The Des Moines Register from Des Moines, Iowa on November 3, 1957 · Page 48
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The Des Moines Register from Des Moines, Iowa · Page 48

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Sunday, November 3, 1957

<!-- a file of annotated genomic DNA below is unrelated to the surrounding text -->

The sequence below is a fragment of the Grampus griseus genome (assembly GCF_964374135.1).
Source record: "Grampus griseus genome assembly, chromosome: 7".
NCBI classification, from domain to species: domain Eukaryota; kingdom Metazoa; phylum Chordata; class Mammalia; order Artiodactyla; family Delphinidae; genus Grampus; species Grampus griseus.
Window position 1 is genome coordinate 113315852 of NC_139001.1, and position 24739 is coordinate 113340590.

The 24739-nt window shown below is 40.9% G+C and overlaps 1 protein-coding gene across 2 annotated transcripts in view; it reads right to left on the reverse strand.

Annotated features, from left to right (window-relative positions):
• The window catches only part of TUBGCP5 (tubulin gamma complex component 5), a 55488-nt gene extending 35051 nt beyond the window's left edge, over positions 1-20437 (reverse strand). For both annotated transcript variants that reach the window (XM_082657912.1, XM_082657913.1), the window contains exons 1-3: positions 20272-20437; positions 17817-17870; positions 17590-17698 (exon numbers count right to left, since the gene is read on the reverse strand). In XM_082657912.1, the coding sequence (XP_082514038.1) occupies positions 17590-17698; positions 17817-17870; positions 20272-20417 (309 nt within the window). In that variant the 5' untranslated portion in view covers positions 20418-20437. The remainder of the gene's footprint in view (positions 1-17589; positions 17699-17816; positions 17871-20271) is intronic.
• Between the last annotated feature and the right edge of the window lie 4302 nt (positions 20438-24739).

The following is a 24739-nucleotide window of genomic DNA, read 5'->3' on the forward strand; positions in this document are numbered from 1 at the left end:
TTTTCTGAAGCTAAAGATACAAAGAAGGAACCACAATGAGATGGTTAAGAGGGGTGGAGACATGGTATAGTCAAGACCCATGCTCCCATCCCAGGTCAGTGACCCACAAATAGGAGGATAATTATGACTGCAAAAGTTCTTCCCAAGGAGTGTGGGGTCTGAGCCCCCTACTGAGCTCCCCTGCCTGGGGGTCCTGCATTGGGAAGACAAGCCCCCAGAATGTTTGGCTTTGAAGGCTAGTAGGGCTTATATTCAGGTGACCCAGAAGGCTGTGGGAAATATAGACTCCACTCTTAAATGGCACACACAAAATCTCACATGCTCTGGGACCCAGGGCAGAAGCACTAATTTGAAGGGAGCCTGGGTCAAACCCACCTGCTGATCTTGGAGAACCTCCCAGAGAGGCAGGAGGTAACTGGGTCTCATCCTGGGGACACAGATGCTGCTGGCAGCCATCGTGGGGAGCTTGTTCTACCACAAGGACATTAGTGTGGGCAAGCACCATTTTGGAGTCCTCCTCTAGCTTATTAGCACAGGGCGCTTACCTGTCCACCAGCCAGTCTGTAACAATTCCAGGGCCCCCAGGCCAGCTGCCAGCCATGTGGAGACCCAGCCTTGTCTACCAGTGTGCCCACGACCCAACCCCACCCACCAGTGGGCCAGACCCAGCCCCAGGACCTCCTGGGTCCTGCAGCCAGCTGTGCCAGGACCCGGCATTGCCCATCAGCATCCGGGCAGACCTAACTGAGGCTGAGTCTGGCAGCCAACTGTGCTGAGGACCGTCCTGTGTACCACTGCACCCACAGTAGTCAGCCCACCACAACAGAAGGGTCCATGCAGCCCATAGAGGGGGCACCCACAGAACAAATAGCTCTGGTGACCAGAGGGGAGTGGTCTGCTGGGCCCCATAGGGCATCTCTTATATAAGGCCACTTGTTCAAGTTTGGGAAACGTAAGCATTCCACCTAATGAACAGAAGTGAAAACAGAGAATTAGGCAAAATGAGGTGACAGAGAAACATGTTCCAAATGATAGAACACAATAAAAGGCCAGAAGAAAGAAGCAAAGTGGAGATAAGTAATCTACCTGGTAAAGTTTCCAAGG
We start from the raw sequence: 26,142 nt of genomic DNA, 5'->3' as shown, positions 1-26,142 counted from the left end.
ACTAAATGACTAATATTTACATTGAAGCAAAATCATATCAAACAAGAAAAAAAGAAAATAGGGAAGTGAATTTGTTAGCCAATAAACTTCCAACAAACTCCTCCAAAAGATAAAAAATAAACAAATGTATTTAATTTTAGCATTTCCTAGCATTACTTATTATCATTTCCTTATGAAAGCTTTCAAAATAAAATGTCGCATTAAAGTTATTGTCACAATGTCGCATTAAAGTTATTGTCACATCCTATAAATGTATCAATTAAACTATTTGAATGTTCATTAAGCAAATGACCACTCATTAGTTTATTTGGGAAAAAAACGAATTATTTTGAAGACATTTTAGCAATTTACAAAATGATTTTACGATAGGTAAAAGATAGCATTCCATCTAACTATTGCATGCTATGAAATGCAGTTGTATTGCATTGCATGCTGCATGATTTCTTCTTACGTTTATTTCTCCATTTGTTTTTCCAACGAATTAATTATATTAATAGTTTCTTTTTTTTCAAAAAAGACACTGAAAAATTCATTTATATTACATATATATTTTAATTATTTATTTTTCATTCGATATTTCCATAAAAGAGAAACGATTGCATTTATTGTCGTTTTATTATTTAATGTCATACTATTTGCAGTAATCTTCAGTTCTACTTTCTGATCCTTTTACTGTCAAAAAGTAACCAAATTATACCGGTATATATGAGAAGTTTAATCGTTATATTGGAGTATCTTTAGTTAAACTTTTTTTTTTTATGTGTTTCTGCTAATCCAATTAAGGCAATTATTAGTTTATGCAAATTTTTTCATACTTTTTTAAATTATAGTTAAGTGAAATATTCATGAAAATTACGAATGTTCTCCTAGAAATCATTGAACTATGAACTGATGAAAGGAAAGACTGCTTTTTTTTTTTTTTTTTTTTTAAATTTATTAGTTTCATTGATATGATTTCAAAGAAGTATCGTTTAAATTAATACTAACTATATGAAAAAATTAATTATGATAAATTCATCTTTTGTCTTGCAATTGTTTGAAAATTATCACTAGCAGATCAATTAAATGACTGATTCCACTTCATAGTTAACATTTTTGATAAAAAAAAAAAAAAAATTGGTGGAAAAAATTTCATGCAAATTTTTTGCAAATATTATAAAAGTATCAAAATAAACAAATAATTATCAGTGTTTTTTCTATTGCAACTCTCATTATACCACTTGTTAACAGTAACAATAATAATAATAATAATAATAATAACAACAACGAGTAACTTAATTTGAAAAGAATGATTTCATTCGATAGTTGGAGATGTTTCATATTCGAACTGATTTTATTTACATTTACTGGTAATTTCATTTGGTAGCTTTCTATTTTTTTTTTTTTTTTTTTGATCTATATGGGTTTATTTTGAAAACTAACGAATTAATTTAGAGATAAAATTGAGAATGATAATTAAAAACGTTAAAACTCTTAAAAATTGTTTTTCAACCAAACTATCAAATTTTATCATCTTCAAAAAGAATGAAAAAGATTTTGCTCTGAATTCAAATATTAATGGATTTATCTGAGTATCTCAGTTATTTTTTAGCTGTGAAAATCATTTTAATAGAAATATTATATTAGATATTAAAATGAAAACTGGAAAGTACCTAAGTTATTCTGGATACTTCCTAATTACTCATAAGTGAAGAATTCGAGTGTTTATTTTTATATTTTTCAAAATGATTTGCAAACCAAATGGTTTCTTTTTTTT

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Slam, Pass, Slam as Iowa Rolls to Tie It I Dm Mo'nti Sunday Regiifer Navtmbar 1, ltS7 O.C SHORT BURSTS i CAP 2 DRIVES IOWA- Continued from Page Ona class, but it doesn't help them in the Big Ten standings Smother Michigan Iowa never played before as large a crowd in it regular season game. That crowd saw the Hawks completely engulf the Wolverines in the early minutes. Iowa was harrassing the passer, gang tackling, smothering just about every attempt. Michigan got nowhere In those opening minutes losing 26 yards the first five times it tried running with the ball. After the quick chance of scenes that fol lowed, some of us got the notion that we must have droDDed in et a different came. The Hawks erabbid a 7-0 lead halfway through the first quarter and yielded Michigan only one first cown in the period. That, incidentally, came on a pass. But the second quarter was not even a minute old when Michigan swung a , hilling punch. Don Norton had just punted for Iowa. Jim P:xe, flying Michigan halfback, fielded the ball. Ud the field he came. A couple of timely blocks got him to midfield. There he slowed, feinted, maneuvered against the Iowa tacklers. Norton and Gene Veit had shots at him, but he streaked away. Pace ran that punt 65 yards for- a touchdown. They say it was the longest run he ever made for Micni nan. It was o.ie of the costli- est ever made against Iowa for it more than tied the score at 7-7. It shook Iowa's confidence and transformed the powerful aggressor of the first quarter into a harried outfit fighting for its life in the second. I GIBBONS (I) V i r R&s, Or ' i' i 4f -'f.L i ' V 4 - ? " if fEigliTl ' L. -' ' fr?k 1 XARRAS (H v, i' VAN PELT IM) ) ... p Iowa's Rush Too Rugged for Van Pelt Michigan's Jim Van Pelt filled the air with passes against Iowa at Ann Arbor Saturday afternoon, but not when Hawkeyes' best pass defense this hard-charging threesome of end Jim Gibbons and tackles Alex Karras and Dick Kline was rush ing him like this. This combined smothering job ended up with 7-yard loss for Van Pelt and forced Michigan to try unsuccessful third quarter field goal. Game between Big Ten giants ended in 21-21 tie. PHOTO BI JACK BRINTON VIA SPECIAL WIREPHOTO (AP) fumbled after he crossed the goal, for the touch down was allowed. The fiery Wolverines, so inept before Iowa's withering assault in the first quarter, kicked the point and had Iowa's proud champions stunned. Nobody could quite recall when Iowa ever had given up 21 points in a matter of 10 minutes. Iowa's Turn Few of the customers were Michigan did miss one ex- ready to count Iowa out of tra point, incidentally, and it it, however. The Hawks came after that first touch- packed too much dynamite, down. Unfortunately for They proved that even in Iowa, the Hawkeyes were the remaining minutes of the offside. Jim Van Pelt made the conversion on his second try and added the other two that eventually let the wol verines avert defeat. The Pace touchdown gave first half, when passes fol lowed by laterals quickly moved the ball into Michigan territory. But it was not until after the intermission that the zone and the Wolverines would have had the ball at their 20, except Iowa was offside. Prescott kicked again and Pace returned it all the way to midfield. Directed by quarterback Stan Nos-kin, Michigan advanced to Iowa's 20. On a third-down play, Nos- kin fumbled and big tackle Dick Klein recovered for Iowa at the 19. After that the two teams exchanged punts before the Hawks used up the last 3 minutes punching away ort the ground. Iowa's first touchdown, in the first quarter, was a trib ute to Alex Karras. He raced in to rush Van Pelt, drove him back 10 yards, and in lunging for the tackle hit Van Pelt's arm. Van Pelt dropped the ball and Gibbons recov ered for Iowa on the Michl gan 10. Four plays later, John Nocera smashed through for the touchdown. Statistically, Michigan was outdistanced. Iowa made twice as many first downs and just about twice as much yardage. Michigan moved only 56 yards on the ground in 60 minutes. Iowa used 10 ball . Michigan a tremendous lift. In I Hawks rolled. They received a matter of minutes the Wol- the second-half kickoff and verines were clawing at the I moved to the attack. They Hawks again. Into Wrong Hands Hawk quarterback , Randy Duncan had been forced to leave the field for Iowa when he blacked out temporarily. Veit was at the throttle. Four plays after Michigan's touchdown, Veit sailed a pass down the field. End Jim Gibbons went for It, hit it and deflected it into the hands of Jim Byers of Michigan on the Iowa 44-yard line. It mattered not at all that Michigan promptly lost 15 yards on a clipping penalty and that Van Pelt, bounced around by Gibbons, lost nine more yards. Michigan needed 29 yards- for the first down and got it. Van Pelt burned his passes home. He hit Walter Johnson with a short throw and John son picked up 17 yards. Next Van Pelt rammed a throw into Gary Prahst's mitts and Prahst put the ball on the Iowa 35. 2 Down, Then Bang Michigan was on fire. The stands got into the act with tremendous support for the Wolverines With the ball on Iowa's 31, the Hawks broke up two passes. Van Pelt fired again Prahst raced into the area patroled by Ray Jauch, Iowa, and caught the ball. Jauch hit him at the seven, a glancing shot that left Prahst partially on his feet. He stumbled on to the goal for a 31-yard scoring play. The conversion kick put Michigan ahead, 14-7, but that wasn't enough. Within five minutes another Mich gan toucnaown was on xne scoreboard. Another Theft Duncan was back in the ball game for Iowa. He threw a pass toward Bob Jeter in a congested area. Mike Shatu sky of Michigan intercepted it and Michigan took over on the Iowa 25. Two passes, with Stan Noskin throwing, put the ball on the Iowa three. Two slams at the Iowa line got the rest of it. On the touchdown play, a sneak from six inches out, Noskin appeared to have fumbled. The ruling must have beea that he slammed it out for a couple of first downs before Duncan varied the procedure with a pass to Gibbons. Then back o the ground guns. At the Michigan 22 Duncan threw again, this time to Norton for 11 yards. Don Horn, on a fullback draw play, raced through for 17 important yards and a little farther along smashed three yards into the end zone for Iowa's second touchdown. The Hawks went 68 yards on that march, using 13 plays. Stone Wall at 20 The complexion of the game was different now. Iowa still trailed, 21-14. Michigan took the ensuing kickoff and did some marching on its own. Iowa, guarding for passes, gave up some ground yardage. The Wolverines moved 56 yards, but they couldn't get past the Iowa 20. Instead, they were stacked up back on the Iowa 27. A field goal attempt by Van Pelt from the 34 didn't carry much of a threat. So Iowa took over. At the start of the fourth quarter, Michigan, forced to punt, dropped one dead at the Michigan 48 and th Hawks went to work. Mike Hagler bounding ahead. Bill Gravel slashing for yards; Duncan passing to Gibbons, then to Horn, and the Hawks were rolling. From the 19-yard line, Dun can drilled a pass to Horn, the Detroit sophomore who was to give Michigan quite a headache. Horn caught the ball, feinted, faked, played it like a cat, and moved ahead to the Michigan three. Michigan was tough. Iowa needed four downs to get the ball over, Duncan bowling across on the last try after Horn had hammered to within a foot of the goal Bob Prescott stepped up for the vital kick. There was nothing doubtful about it. He drove the ball between the posts, just as he had the two previous conversions. Noskin Fumbles Michigan got a break on the ensuing kickoff. Prescott sailed his boot into the end Game Is Fine on Color TV, Except for the Last Picture By Ogden Dwight From where I sat, which was right in front of a color television set in WHO-TV's audition room here, everything about the Iowa-Michigan game looked fine except the final shot of that great big blue carriers and seven of them contributed 20 , yards or more. Iowa relied mostly on the unbalanced line, stationing its rugged tackles, Karras and Dick Klein, shoulder to shoulder. However, the Hawks used a balanced line at times. Next Foes Inw Ml uesota ' MICHIGAN At lllinoU MICHIGAN 21 L. E. Prht, Tfuscher. L. T. Orwig, Heynen. L. O. Faul. Callahan. Berger. C- Goehel. Stiklcr. Wine. R. G. Nyren. Marolnlak, FilMchlo. R. T. Davles. Smith. Bushong. R. E. W. Johnson. Bnahoven. Q. B Van Pelt. Koskin, gpidel. L. H. Pace. Ptacek. R. H. Myers, Fhatuskv. F. B. Byers. Herrnteln, Siainyalc. IOWA 21 t,. E. Clbhons, Jenklnson, Merx. I.. T. Karras. Theer. lj. O. Bloomqulst. Grnuwlnkel, Lapham. M. Lewis. R. fl.- Commln'-rs. Drake. R. T. Klein. Rl?ney. R. K Norton. Prescott, I.fvermora. W. h. imncan, veil. I.. H. travel. Furlonir. Jeter, p.ssl. R. H. Hagler, Jauch, Brown. Hao- pcl. F. B. Horn, Nocera. all -lit -up -like - Christmas scoreboard. The dirty yellow white lights read: 21 21 Let me say for the record that I do not approve of that score, but the way it showed up on the rainbow machine, the Hawkeyes in their white traveling jerseys, yellow hel mets and cold pants were giving the home team in maize and blue a mighty rough afternoon. Brilliant Green A football telecast in color is something to see. First there's the brilliant green of the turf, which you can tell has been tended like a golf green or the covering of a uranium mine which in a sense it is because that sta dium at Ann Arbor with its 101,001 seats was just about full of sporting enthusiasts who pay a lot of freight Sat urdays. Maybe it was haze or something, but that huge crowd all around the rim of that vast dish had a blue tinge, though that's not hard to understand considering that the half-time score was Michigan 21, Iowa 7. Most of us out here know the colorful S. U. I. High landers' tartans scarlet, blue, black and white, and the University of Michigan's pre cision band snapped to in navy blue and yellow trim Added halftime attraction was a percussion barrage by jazz drummer Gene Krupa on a slate-blue platform. Hard to Follow Meanwhile down in the locker rooms . . . The Hawk-eyes got fired up and the Wolverines cooled off and during the third and fourth quarters the cameramen handling the two mammoth color machines for the special NBC mobile tint truck from Camden, N. J., were having trouble following the ball. Color cameras aren't as flexible as ordinary ones, being so much bigger, not to I mention costing about $85, 000 apiece or more than four times as much, so they're not something you throw around like a vest-pocket Leica. You might say they are portable if you have ideal circum stances and eight or 10 men Anyway they give ajine view of a football game even if the outcome of same is in furiating. A Memory Once the camera gave us a shot across the field off to the right at about the 30-yard line, so I looked pretty close because it appeared that somebody had my seat, right where I watched my first Iowa-Michigan game on Nov, 11, 1933. I remember it extra well because I was in some disrepute among the fraternity brothers down on Oxford Road for committing treason by sitting on the Iowa side but what else could I do, because on that Iowa team were the snaky Colfax All - American Joe Laws and crashing Dick Crayne whom I had watched pulverize the Little Six for Fairfield all through high school? So I sat on the Iowa side and watched Iowa roll out with a great third quarter although they Jost 10-6, as this accompanying 1933 headline shows. Now it's pretty sobering in way to sit in Des Moines and see all the color of the stadium you knew so well so long ago and wonder what some of the players you knew on that team are doing now, and work every day with Joe -aws daughter sitting at the next desk. - But Time makes things kind of smudgy and if you think I approve of that 21-21score ou're making a grievous er ror and I am in disrepute again because althougn l watched the game in Des Moines you might say that this time I was sitting on the Michigan side. KARRAS PICKED FOR HULA BOWL WHAT OTHER WRITERS SAID By Staff Writer A NN ARBOR, MICH. u Here are samples of what sports writers had to say about Saturday's Iowa-Michi gan 21-21 tie: Tommy Devlne, Detroit Free Press Two football gi ants traded knockout punches Saturday and then had to settle for a draw, 21-21. This was a strange game in many ways . . , a game in which the outcome hung on little things . . . and a contest in which the outcome prob ably was ' unsatisfactory to everybody but one man who sat through the tense strug gle. . The man to whom the deadlock was acceptable oddly was Forest Evashev-ski, Iowa coach. Since taking over the Hawks six seasons ago, Evy has been unable to beat Mich igan. So, in this meeting, Evy was perfectly willing to settle for half a loaf rather than shoot the. works down the stretch and try for a victory as Michigan did a year ago against Iowa when Michigan won with only 66 seconds of play remaining. . . That Michigan touch-down came with 66 seconds left, but, after a long drive that consumed much of the last quarter. Leo Fischer, Chicago American Iowa staged a second- half rally to score twice and wind up a grueling battle with Michigan in a 21-21 tie Saturday afternoon. Despite the two touch downs which overcame Michigan 21-7 halftime lead the crowd of 90,478 booed the Iowans as they obviously played to get a tie when they received the ball with less than three minutes remaining They ran seven plays into the line, even the last one with 18 seconds remaining. Wilfred Smith, Chicago Tribune Jim Pace. 190 pound halfback, by blazing speed thrilled 90,478 gathered in Michigan stadium with 65-yard touchdown return of an Iowa punt. Michigan led,- 21-7, at the half, but only had set the stage for the Hawkeyes. The iowans tied the score, 21-21 with a pair of second-half touchdowns. ... The Hawkeyes obviously were satisfied with a tie when they stalled the waning seconds through controlling the ball by two successive first downs. Cornhuskers Kick Away 14-12 Decision to Kansas By Special Correspondent LINCOLN, NEB. A dramatic last-minute field goal attempt by Neoraska went wide and Kansas scored a I4-U victory before 30,000 Cornhusker homecoming fans Saturday. George Cifra tried the 16-1 yard boot with less than two statistics minutes remaining after fcr.k.!.. .... .J l, ii iu tft I First downs .. ncuKifti giuuuu im " " Ruihlnf yarriiM fnnrth-rlnwn situation on P"i" o i pi the Kansas one. 1H ..247 .. esi .... .." Piism Intercepted if Funis aA Fumblen lost J IM nut th hall on the I X ' ncoKINQ ..... Ir v and the Husker hopes van shed with the bad boot. . Ner.ik A rfflav of the came nen- Fumw. lost - - . v.r, I K.na.1 I Nebraska ..7 . .0 O 0 lit 17 81 i-in ' (i J J 1 10 T ! 0 11 Ha.,.1 Touchdowns: atr.uch fl. Kansas twice blocked ex tra point attempts by Dick Prusia. One for Mather Coach Chuck Mather, who had earlier this week an nounced he was leaving Kansas after this season be cause he was unable to cure the Jayhawks chronic foot ball blues, was carried from the field on the shoulders of the winning team. It was the first Kansas vie- torv over Nebraska in six years. The Kansas passing threat expected from quar terback Wally Strauch did not develop, except for one short touchdown striked. Surprisingly, it was Ne braska that did the passing, completing six of 10 pass attempts. But both clubs de pended on ground strength for yardage. Kansas chipped away at Nebraska after stopping the Huskers' first offensive try and marched 86 yards in 14 SUnnelt a run I. l-traylti I. p. oonveritons: airuan . werirasa i (1, pluml.i 1, pluiuj.J. Season Records . ' .l TsxaaC'tl.n 13 1 Wash. Hut. SJ Oremm 8tm S O rm''.. l 38 Oolor.no 34 14 ' ,J Iowa meit) -i " "- " O Oklshima 47 7u Mlsm Fla. 413 "-urt 14 14 Nebrk 12 11 Ji.nwa j Next Foes NBBRABKa At low. SUt. It's Missouri, 9-6, as Mud Slows Buffs Statistics 40 i 274 4-iO a 6-3.1 : 0 Mlismrl First down. ... i ... . 7 Rushing yirflill .... J(7 Paaslnn yardas;. 16 Passes 2-A Passu Intercepted by 1 Punts -4l Fumbles lost . . . Terris aenalizert evLUHinu Missouri 0 O T 2 Colorado .0 A 0 il Missouri Toucndown. Kunimann f5. runl: conversion. Rash; aaretv. Dowler. Colorado (blocked punt rolled out of end cone). (oloreae Toucnaown. uove is. run). , . Season Records Big Eight Standings Mlssnt'M T Vanrterbllt T N5 Arizona 13 u Texas asm z ' r. Heth. s.t Joa gt-it. 11 14 K-braska 13 rol,0MTK (I Wahineton 30 Utah 24 34 Kansaa 3.1 34 Arl'.ona. 14 32 K. Ulsle 14 13 Oklahoma 14 Jim Mullen, Chicago Sun- Leased Wire to The Register Times Iowa's greatest asset, HONOLULU, HAWAII "s vaunted defense, failed All-America tackle Alex Ka, "fij ras of Iowa has accepted an Michigan team exploded for invitation to play in the three second-quarter touch twelfth annual Hula Bowl football game here Jan. 5 sponsors disclosed Saturday. Other college stars who will compete Include Clen-don . Thomas, Oklahoma; Walt Kowalczyk, Michigan State; John Crow, Texas A. and M.; Lou Michaels, Kentucky; BUI Krisher, Oklahoma; Roy H o r d, Duke, and Charles Brueck-man, Pittsburgh. downs and the undefeated champions of the Western Conference had to fight back to gam a 21-21 tie. Dan J. Gllmartin, Toledo Blade In past years it's been Twentieth Century-Wol verine Productions that have written the scripts for the popular Michigan-Iowa dra mas, but the Ann Arbor playwrights left out the smash ending this year and 90,478 watched the two teams play Fourteen more c o 1 1 e g e to a 21-21 tie players are to be invited. Pet Waldmeier. D.trolt Buck Shaw, coach at the News A cautious Iowa, a Air Force Academy, will han- slow-footed giant operating die the team which will play from an unbalanced line for the Hawaii All-Stars, made the first time this year, spot-up of top island players and ted Michigan a 21-7 halftime National pro league gridders. lead, then scored twice in the Each year the game draws second half and settled for top college seniors. la 21-21 tie. Conferenra All Game tV. I T. '. J- T. ...4 0 0 6 0 0 ...3 0 0 5 1 1 1 0 1 4 1 ...1 2 0 1 II 0 ...1 3 0 3 3 0 ..1 3 0 2 4 1 3 0 Oklahoma. Missouri .... Kansas ,' ebraska ... Colorado . . Kansas 8tat. Iowa Stat. 1 3 0 2 4 1 Oklahoma State ..- - - 4 1 1 "Ineligible for conierenc. ehampion- snip until luou. Colorado S 6 Missouri , Next Foes Mmsotmi Oklahoma COLORADO At Colorado Stat BOULDER, COLO. C) Missouri turned a fumble into a touchdown and a blocked punt into a safety to conquer Colorado, 9-6, Saturday on a muddy field that stalled the plays. Strauch scored from three-yards out, swing around end. Strauch kicked the first Buffaloes' running attack or nis two important extra in the third quarter Mis P0"1"- , souri end Bill McKinney iwo sneaks pounced on Colorado tailback Both Nebraska touchdowns Bob Stransky's fumble on the came with quarterback Roy Buffalo 40. Stinnett sneaking over from A 16-yard pass from the one-foot line both times Quarterback Phil Snowden on fourth down. The first came in the sec ond quarter after Nebraska recovered a Charlie McCue fumble on a punt return on the Jayhawk 20 and marched for the score. The second came about the same way. End Mike Lee fell on a Kansas fumble on the Nebraska 42. This drive covered 58 yards and took 14 plays before Stinnett sneaked over from the one foot line. . Kansas grabbed a Husker pass on Nebraskas 49 to start its final drive. Shortly after the final quarter started Kansas was faced with a fourth - and - goal decision Strauch passed to end Jim Letcavits for the touchdown and then kicked the point. Longest 30 Yards The longest play of the to fullback Hank Kuhl- m a n n higniigntea mis souri's drive for the touch down. Kuhlmann shot over from the five to score. Guard Charlie Rash booted his fourteenth straight conversion to put Missouri In front, 7-6. Missouri fattened its lead to 9-6 on a fourth quarter safety when tackle Bob Lee blocked Colorado quarterback Boyd Dowler's punt from behind his goal line. The ball rolled out of the end zone. Colorado took a 6-0 lead in the last minute of the first half. A 15 -yard penalty against Missouri moved Colorado to the Tiger's six from where back Eddie Dove ran over to score. . Guard John Wooten re covered a Missouri fumble on the Tigers' 11 to give Colo rado its break. On fourth game was a Nebraska 30- ,,. th- Minri v,n y"dJS Sni the J"ges Colorado faked a place kick with the kicker, Ellwyn In- ford, passing to Dowler. He was knocked out -of bounds six inches from a touchdown. Missouri kicked out to . the 39, from where Colo rado halfback Howard Cook ran back to the 27. After two ground plays, a 15-yard personal foul against Missouri moved the ball to the six where Dove'1 plowed over. Colorado received the kick- run of the day covered about 15 yards. Homer Floyd was the Jay- hawk workhorse, averaging 4.J yards in 15 tries. KANSAS 14 F.nds P.Dnerrom. Millie Tetmvlt. Remsbers;. Tackles Gibson, Hull, Prslock, Claiborne. i.uarris Vsnatta, Kraus, f.uisell, Swobods. enter. Burnlson, Wertaberrer. Rack. Strauch. Morris. Franrl-u-n. I Traylor, McCue. Carrie.-, Floyd, Feller. I n tJBKASK A 12 Rnds Hawkina. Brede. Marti. Lea. I nowerier. Tackle. Rhoria. Cowan. Olson, (Hard. Zentie. Petersen. Wh.eler. I Klein. ( eater McCashland. Pnis a. rtacK. - HT nn.tr. iohv. Bancaae. I . .. . . . . Thomas. Zaruba. Kavlaui. Brown. Otf ODeninS the Second hair Cifra. I u..t. i j. ,1.. (.-Il An ' uub iuai uic van uu 113 iv 1 WINS $29,000 RACE when Stransky fumbled and CHICAGO, ILL. UP) Point McKinney pounced on it. of Order Saturday won the Snowden flipped his only pass $29,100 National Jockey Club good for 16 yards in guid- Handicap at ' Sportsman s ing Missouri to a touchdown Park. in eight plays. OKLAHOMA AGGIES STOP DUKES RUSH FOR CROMW. 21-0 MICHIGAN NOSES OUT iOVA, 10-6 What you read Sunday, Nov. 12, 1933 Major1 Games This Week Friday II is mi at Florida Stmt (N Saturday MIDWEST Minnesota at Iow IV ebraska at Iowa 8tat J'rakt at Wichita Villa nova at Detroit Cincinnati at Indiana Michigan at Illinois Kansas St a la at Kansas Notrt Dam at Mich) (ran Stata Prnn Plata at Marquatta Oklahoma at Mlnaourl W'woniin at Northwestern Piirou at Ohio Stat. Wyoming at Oklahoma. Slata ROl'THWEST Chattanoojr at North Taxaf Stata ArkHnsasj ar Hire ftouthern lietnndist at Titaa crl M. N Ttitaa at Texa-i Tech Halnr at Texaa Aniona 8 Lata at Texaa Wcsttni N) FAR WEST Hardfn Simmon at Arirona iX Colorado at Colorado Stat a Univar av. Orern Wtata at California Atr Forr at Denver Whinitnn at Orefnit Cnliece of Panne at San Jne Fran ford at Pout hern California 1'ialvt at Utah Plat V. C. L. A. at V ih nitoo luta EAT t'tafl at Arm Bo5ton Coliejca at Boston University rsurKneii at loicai Iart mouth at Columbia. Frown at Cornell Pnrveton at Harvard Rutcers at Iafayefte Virr.ma Military at Lahijth ruka at Nnr Yale at Penr.fTTvanfa Heat Vircima. at PittaburaH Holr Croaa at Svracusa MHTH Tnlant at AUhma l.:i?iisiuni 8tMa at A'thum preshvienan a Th Ciiot Van land at Clemaoa Oeorria at Ftrira Hrraj.t rm at V ia;pftl,,t .ttner !'iitna Stata At W ipm WiUiaja fc Atarr at 'ona Carolina Itate Sotitn Camilla at rort c-mna rnra 9 atiniTinof at F trh.raoo4 r,."ii a Terti a t Tanreaaaa Xe-n'H-iiV it Vapr'ernilt Yirtiua Tec an aa JTraat Another Sooner Escape. 13-0 K- State Is 46th Victim - - Barely 30 0 13 0 Statistics Kansas Oklahoma, aiate First down. 17 11 Rushing yarrias. 2-2 12 Passinz vardaaa .... 54 7K Pasws " . 3-T -15 Pssw. Intercepted by . 3 n Punt -3 -3 Fumbles lost 1 tarda ptnaUleil 5 sCOKIMe . Oklarioma O 7 L ...... at.t. . A O n tklakom Touchdowns. Tho-ms IS run i. pnyn (l, plume); conversion. Oodd (kick). UrANHATTAN. KAN. CT 1VL Oklahoma was any thing but nighty Saturday and had to sweat out a 13-0 victory over a souped-up Kansas State football team that battled its heart out for an upset The Sooners, rated second nationally, struck for a touchdown in the second quarter and another in the third. They racked up their forty-sixth consecutive victory before 15,000 on a cold, cloudy day. Kansas State, with a mediocre 2-4-1 record, played Oklahoma to first quarter, and refused to let the roof fall in at any time. , End Don Zadnik and halfback Ralph Pfeifer of Kansas dominated the game with tre mendous defensive effdrts. Oklahoma scored its first touchdown early in the sec ond period after Clendon Thomas ran back a punt 17 yards to K-State's 35. Thomas made the last six yards on a slice over tackle 10 plays later. Quarterback Carl Oodd converted. Blocked Kick A blocked punt eased the way for Oklahoma's other touchdown in the third period. Guard Dick Corbitt blocked Keith Wilson's punt and end Steve Jennings captured it on the Kansas State 43. It took six plays for the touchdown, halfback Bobby Boyd scoring from the one. Dave Baker's kick for the conversion was to the right of the goal posts. Midfield Kansas State frequently moved the ball between the 35-yard stripes and reached the Oklahoma 27 late in th third period before the Sooners, led by guard Bill Krisher, blanketed the attack. Oklahoma . picked up 232 yards rushing but, as in th case of Kansas State's 120 yards, most of the moving was well away from scoring territory. The longest play of tha game was Oklahoma's 22-yard pass in the second quarter. It did not figure in the scoring. "The longest run was 18 yards in th ''fourth period. That one was out of the scoring picture, too. Pfeifer waa the leading ground-gainer with 53 on 14 carries. The unusually tough Kansas State defense held Thomas to only 43 yards of It carries. Season Records OKI. ..HAM. , Tir ft PlttsDltrrh l 7 sa-..nn..n IS 4A Ioa Itat 14 3. r..m Y-ua T Zl Texas T 7 v.Kn.b. sa JT Kansas A I 7 CM. of P-fie) T 1 CoMraa 1J 14 Color, 00 , 14 1-waSiat 1 IS Kaa. tut OsUabooia J Next Foes - ITATX tani I T i